“An old man in his eighties traveled for hours by canoe from a remote island and then walked for hours to receive care and he wasn’t an isolated case,” stated Cindy Ratliff, Dr. Callahan’s office manager.

Parent’s brought children with a variety of eye disorders including amblyopia, or “Lazy Eye” to the team and without hesitation, handed them to the strangers in hopes that they could help their little ones. Very common procedures by first world standards were completely unattainable for them.

Mrs. Ratliff stated that Crook gained the nickname “Hacksaw” from the doctors in the group. One reason he earned his call sign was due to the fact that the equipment the surgical team was forced to use was very old and dilapidated but Crook managed to cobble together whatever the doctors asked for from scrap that he found around the hospital. When asked by Dr. Callahan for a six foot board with a restraint for performing eye surgery on a toddler, he returned fifteen minutes later with a functional papoose board made from a menagerie of boards and different sized screws, much to the doctor’s surprise. The other reason was due to his strong personality. As many of his co-workers at the Intelligence Squadron can tell you, Crook has his opinions and isn’t afraid to let you know what they are when it comes to getting a mission completed. One of the patients at the hospital received surgery that required a follow-up visit the next day. When Crook found the young lady laying on a bench outside of the hospital, post operation, he asked why she was there. He learned that she was not from the area and had nowhere to go so she was going to sleep on the bench until the next morning. Crook inquired with hospital staff why she wasn’t being admitted overnight. He was told that it wasn’t their problem, he disagreed. He explained, through an interpreter, to the president of the hospital that they must admit the patient or he would bring her in and stand guard over her all night until the doctors returned. The hospital saw that he was quite serious and eventually admitted her.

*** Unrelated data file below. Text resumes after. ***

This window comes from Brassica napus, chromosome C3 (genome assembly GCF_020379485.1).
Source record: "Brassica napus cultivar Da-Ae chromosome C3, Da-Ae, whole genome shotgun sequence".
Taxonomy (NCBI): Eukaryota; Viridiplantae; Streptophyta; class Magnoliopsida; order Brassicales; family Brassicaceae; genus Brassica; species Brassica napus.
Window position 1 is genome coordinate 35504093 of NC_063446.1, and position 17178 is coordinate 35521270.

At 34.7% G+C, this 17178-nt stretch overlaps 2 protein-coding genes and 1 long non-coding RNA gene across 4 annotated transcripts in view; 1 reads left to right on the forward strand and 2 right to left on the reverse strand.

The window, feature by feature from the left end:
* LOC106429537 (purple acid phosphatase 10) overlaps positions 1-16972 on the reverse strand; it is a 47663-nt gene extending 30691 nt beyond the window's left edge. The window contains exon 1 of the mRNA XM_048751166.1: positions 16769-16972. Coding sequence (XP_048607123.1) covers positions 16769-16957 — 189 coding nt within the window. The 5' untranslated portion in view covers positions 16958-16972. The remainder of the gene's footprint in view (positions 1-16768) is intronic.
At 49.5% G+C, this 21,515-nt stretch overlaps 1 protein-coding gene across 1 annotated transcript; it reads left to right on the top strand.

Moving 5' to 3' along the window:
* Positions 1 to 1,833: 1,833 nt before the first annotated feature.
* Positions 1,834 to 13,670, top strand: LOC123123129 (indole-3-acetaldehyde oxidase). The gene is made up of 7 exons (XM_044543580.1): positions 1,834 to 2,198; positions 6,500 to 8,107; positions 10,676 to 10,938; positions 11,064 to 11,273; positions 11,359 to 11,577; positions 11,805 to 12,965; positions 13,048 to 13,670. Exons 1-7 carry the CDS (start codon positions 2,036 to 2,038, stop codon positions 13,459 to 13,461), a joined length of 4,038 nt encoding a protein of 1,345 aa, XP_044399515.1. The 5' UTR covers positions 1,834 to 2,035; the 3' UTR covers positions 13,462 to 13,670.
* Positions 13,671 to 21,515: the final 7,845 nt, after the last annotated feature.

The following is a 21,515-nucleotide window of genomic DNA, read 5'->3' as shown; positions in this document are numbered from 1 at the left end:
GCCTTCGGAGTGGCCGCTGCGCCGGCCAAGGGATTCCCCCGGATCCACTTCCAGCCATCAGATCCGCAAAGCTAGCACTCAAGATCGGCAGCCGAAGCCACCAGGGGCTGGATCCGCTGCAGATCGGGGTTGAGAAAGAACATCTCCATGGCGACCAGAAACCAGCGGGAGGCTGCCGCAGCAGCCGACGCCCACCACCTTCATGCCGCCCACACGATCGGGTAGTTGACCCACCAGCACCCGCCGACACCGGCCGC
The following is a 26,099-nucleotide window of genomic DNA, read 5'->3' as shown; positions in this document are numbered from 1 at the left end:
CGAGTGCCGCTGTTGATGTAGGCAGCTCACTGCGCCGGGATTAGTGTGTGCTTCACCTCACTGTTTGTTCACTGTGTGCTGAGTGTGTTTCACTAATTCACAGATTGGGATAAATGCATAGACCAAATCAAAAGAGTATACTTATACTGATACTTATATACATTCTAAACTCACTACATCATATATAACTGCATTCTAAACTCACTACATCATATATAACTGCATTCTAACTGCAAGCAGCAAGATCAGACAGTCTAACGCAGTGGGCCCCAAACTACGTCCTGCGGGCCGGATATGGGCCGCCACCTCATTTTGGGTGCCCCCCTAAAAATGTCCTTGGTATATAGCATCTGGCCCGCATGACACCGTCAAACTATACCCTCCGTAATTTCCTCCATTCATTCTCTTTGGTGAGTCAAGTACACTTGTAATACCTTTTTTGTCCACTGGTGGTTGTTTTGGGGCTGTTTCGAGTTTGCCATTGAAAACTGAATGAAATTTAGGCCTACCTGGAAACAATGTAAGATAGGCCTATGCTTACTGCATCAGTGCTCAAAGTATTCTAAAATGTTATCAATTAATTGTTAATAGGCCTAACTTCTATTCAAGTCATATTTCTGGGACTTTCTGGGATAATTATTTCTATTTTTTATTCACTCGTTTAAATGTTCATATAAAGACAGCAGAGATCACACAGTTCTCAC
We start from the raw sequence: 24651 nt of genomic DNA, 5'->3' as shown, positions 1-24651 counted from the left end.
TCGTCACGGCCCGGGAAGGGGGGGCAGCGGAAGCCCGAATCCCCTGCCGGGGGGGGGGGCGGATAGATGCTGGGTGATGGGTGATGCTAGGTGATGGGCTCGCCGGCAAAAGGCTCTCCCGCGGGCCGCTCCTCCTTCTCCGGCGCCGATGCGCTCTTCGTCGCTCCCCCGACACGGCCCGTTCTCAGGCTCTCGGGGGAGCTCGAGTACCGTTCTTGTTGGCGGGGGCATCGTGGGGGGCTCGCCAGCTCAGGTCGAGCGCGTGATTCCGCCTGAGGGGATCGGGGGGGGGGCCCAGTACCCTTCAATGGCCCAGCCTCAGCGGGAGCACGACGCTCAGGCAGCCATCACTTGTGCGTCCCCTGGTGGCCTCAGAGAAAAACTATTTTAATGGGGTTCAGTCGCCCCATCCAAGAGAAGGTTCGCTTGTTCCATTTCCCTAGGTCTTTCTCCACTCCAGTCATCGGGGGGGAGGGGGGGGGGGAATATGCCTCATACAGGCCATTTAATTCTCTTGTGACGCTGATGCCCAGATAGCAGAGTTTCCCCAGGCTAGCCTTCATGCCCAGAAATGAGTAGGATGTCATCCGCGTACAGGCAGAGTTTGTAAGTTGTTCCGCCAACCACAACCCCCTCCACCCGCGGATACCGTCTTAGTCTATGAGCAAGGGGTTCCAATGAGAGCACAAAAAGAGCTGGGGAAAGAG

I heard quite a few stories from Mrs. Ratliff about what went on during the hectic ten days that Crook ran the comings and goings of operations at the hospital from carrying babies to holding IV bags because the pole broke. All of them were incredible but the most incredible was how she said it impacted him and I can attest to that. Crook is a changed individual. He has been humbled while representing us as an American in a foreign land and as a Senior Non-Commissioned Officer in the Air National Guard.